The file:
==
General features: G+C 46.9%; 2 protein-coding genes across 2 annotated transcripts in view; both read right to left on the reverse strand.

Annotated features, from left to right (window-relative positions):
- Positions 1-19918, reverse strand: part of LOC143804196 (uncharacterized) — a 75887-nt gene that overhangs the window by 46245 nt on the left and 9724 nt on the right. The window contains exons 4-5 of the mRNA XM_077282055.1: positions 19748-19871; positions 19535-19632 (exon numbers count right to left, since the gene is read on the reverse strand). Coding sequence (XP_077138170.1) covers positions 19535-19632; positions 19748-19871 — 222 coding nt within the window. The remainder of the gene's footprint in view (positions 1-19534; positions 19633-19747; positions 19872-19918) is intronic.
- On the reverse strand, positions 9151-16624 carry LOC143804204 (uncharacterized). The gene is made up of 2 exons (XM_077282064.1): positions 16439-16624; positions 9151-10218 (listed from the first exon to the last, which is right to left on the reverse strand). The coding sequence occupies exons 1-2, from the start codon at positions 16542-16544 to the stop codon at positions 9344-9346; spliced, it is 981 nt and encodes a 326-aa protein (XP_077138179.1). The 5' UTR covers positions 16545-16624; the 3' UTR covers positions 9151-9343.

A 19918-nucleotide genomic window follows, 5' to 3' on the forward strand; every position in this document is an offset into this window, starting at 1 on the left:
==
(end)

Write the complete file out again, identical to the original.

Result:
General features: G+C 46.9%; 2 protein-coding genes across 2 annotated transcripts in view; both read right to left on the reverse strand.

Annotated features, from left to right (window-relative positions):
- Positions 1-19918, reverse strand: part of LOC143804196 (uncharacterized) — a 75887-nt gene that overhangs the window by 46245 nt on the left and 9724 nt on the right. The window contains exons 4-5 of the mRNA XM_077282055.1: positions 19748-19871; positions 19535-19632 (exon numbers count right to left, since the gene is read on the reverse strand). Coding sequence (XP_077138170.1) covers positions 19535-19632; positions 19748-19871 — 222 coding nt within the window. The remainder of the gene's footprint in view (positions 1-19534; positions 19633-19747; positions 19872-19918) is intronic.
- On the reverse strand, positions 9151-16624 carry LOC143804204 (uncharacterized). The gene is made up of 2 exons (XM_077282064.1): positions 16439-16624; positions 9151-10218 (listed from the first exon to the last, which is right to left on the reverse strand). The coding sequence occupies exons 1-2, from the start codon at positions 16542-16544 to the stop codon at positions 9344-9346; spliced, it is 981 nt and encodes a 326-aa protein (XP_077138179.1). The 5' UTR covers positions 16545-16624; the 3' UTR covers positions 9151-9343.

A 19918-nucleotide genomic window follows, 5' to 3' on the forward strand; every position in this document is an offset into this window, starting at 1 on the left: